Saturday, April 07, 2007

Corrupt to the Core

In order to fully appreciate the depths of the prosecutor scandal, I think it's necessary to place it into the general context of how this administration views the federal government. In that respect the new scandal involving the GSA provides considerable insight. The General Services Administration is the agency tasked with providing material support to the federal bureaucracy. They provide buildings, transportation, equipment and supplies of all sorts to the various federal agencies. It is a massive organization with a $60 billion annual budget. In January top administrator of the GSA, Lurita Doan, hosted a meeting for GSA appointees at which one of Karl Rove's deputies, J. Scott Jennings, made a powerpoint presentation on the Republican strategy in the 2008 congressional elections, identifying the hot races and the party's prospects for success. Doan then asked Jennings, "How can we use GSA to help our candidates in the next election?"

This appears, as the article notes, to be a blatant violation of the Hatch Act, but it's not so much the legalities that interest me in this issue. I can't help but view this administration's approach as embodying the long-standing hostility of certain parts of the Republican party (not least of which being the libertarian wing of it) towards government. While he certainly didn't invent this meme, Ronald Reagan probably popularized it more effectively than anyone else. Government, we came to understand, is the problem, not the solution. I'm certainly open to arguments that the government often does things poorly or takes on tasks that are not well suited to it, but when you go from specific criticisms to a generalized anti-government dogma, I can't help but think you eventually, inevitably, end up with the Bush administration.

If you spend all of your time out of government vilifying government, how can we expect you to have any respect for the institutional integrity of the government once you're in charge? If it's all bullshit anyway, why not appoint a horse and pony show administrator to head a critical government agency? Why not use the resources of government agencies to attack your political opponents? Why not use them to sell favors to fatten your campaign coffers?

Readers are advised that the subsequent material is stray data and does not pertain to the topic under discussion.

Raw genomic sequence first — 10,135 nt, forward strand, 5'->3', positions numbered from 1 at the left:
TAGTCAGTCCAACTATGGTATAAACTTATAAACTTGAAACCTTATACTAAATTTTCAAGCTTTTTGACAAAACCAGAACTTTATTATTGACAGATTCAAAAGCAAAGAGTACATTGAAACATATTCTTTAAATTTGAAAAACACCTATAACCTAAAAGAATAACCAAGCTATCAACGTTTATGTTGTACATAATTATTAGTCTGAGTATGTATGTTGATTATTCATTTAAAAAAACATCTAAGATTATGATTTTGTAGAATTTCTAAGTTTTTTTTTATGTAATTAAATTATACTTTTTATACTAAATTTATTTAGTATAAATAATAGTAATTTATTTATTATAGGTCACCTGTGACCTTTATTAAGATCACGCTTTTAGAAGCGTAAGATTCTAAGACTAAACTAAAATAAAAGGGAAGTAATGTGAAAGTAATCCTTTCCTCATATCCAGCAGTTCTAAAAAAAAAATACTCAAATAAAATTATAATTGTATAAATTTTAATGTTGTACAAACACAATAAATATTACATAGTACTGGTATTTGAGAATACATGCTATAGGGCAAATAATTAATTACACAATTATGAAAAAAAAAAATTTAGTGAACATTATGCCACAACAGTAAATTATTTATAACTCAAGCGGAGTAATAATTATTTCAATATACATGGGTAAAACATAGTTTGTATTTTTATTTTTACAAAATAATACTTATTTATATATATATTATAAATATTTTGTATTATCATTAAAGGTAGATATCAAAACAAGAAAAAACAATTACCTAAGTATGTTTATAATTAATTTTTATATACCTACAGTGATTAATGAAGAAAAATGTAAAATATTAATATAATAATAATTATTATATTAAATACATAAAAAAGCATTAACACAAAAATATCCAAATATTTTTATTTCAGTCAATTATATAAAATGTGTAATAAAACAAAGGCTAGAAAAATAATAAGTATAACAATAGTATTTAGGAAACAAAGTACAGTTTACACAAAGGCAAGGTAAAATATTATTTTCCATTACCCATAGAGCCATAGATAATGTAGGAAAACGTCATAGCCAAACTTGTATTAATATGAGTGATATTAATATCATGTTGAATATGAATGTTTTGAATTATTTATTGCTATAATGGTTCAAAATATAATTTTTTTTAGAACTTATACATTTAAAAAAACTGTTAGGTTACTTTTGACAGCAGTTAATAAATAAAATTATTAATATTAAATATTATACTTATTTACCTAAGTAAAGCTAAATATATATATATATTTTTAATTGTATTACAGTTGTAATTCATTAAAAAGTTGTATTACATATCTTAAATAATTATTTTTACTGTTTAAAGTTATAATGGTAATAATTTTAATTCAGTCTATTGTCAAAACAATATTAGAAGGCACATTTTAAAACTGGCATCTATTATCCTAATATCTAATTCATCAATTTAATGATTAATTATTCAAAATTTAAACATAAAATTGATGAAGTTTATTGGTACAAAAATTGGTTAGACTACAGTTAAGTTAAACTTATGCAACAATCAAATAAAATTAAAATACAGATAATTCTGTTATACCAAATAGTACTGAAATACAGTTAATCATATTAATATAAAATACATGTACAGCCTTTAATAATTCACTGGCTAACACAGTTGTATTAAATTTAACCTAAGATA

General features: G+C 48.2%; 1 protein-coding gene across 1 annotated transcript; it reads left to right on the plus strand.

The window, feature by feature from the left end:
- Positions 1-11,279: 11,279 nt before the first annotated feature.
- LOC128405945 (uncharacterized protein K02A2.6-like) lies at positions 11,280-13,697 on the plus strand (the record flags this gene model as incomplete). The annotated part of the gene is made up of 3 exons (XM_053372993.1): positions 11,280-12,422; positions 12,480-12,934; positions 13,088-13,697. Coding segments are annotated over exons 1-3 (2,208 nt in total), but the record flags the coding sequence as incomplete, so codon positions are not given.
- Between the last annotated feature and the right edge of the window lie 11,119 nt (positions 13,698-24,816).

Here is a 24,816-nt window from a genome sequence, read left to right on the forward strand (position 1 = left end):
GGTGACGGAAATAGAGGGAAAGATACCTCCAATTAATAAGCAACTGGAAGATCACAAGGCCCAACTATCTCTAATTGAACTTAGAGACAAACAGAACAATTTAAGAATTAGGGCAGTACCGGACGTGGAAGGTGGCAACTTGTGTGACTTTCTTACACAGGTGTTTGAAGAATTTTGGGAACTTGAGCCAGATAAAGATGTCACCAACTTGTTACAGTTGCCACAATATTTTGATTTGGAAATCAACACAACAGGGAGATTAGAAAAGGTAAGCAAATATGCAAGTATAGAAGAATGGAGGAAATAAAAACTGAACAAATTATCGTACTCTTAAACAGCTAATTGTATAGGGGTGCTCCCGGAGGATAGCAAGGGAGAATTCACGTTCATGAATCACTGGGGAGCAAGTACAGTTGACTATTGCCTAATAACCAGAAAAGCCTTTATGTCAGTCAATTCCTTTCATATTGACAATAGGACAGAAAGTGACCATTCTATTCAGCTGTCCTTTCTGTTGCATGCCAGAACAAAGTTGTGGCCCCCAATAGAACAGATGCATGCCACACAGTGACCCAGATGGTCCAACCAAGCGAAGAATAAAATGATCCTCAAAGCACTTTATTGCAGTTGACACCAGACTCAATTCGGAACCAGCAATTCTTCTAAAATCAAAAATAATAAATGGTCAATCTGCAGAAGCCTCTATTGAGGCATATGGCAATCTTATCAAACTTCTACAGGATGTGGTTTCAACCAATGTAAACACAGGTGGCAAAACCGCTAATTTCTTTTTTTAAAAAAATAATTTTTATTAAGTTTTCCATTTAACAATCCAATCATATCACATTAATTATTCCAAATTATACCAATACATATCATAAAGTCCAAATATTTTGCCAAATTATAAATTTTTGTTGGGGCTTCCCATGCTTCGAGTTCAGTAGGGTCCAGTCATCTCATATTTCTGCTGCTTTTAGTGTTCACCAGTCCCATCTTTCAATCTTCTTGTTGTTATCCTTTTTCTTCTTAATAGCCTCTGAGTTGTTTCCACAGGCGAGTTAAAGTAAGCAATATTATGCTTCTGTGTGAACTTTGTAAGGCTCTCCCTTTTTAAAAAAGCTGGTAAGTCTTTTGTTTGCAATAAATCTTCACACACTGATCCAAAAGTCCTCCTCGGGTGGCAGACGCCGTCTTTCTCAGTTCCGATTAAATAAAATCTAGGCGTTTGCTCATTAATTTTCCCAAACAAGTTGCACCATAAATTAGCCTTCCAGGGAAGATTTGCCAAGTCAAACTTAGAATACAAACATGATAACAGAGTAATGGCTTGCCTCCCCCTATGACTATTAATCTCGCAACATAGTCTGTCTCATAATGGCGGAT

Government, whether we like it or not, prefer it big or small, is a necessity. We'll never do away with it altogether. And for all our checks and balances there can be only so much democratic and institutional oversight. Plenty of constitutional governments have failed in the past (and we're witnessing one failing in real time in Iraq), not because their constitutional structure was faulty, but because that is only one part of the equation. Another part is a culture of respect for the traditions and integrity of the institutions of government. Much of what happens in our government comes down to the degree to which federal employees feel the weight of public trust on their shoulders, and the responsibility instilled by the tradition of the offices they hold. The Republican tactic of promoting a deep suspicion and overpowering cynicism about everything related to the government destroys that culture and is now destroying the institutional integrity of our government. It's a self-fulfilling prophecy. They have ended up with the government they always thought we had (but in reality didn't).

I think this is a large part of why Barack Obama excites me and Hillary Clinton terrifies me. It's going to take someone like Obama to rebuild public trust in the integrity of the federal government. We're going to need a visionary and a statesman, and someone of substantial personal integrity. Clinton, perhaps more than any other candidate running on either side of the aisle, will serve only to deepen cynicism about government. She is just the sort of plasticky, blow-dried, political-consultant-run marionette that inspires distrust of the entire political system. The Bush administration has dealt our constitutional system a serious blow. To have it followed by another administration that only deepens the growing chasm of mistrust between the American people and their government could, I think, be disastrous.

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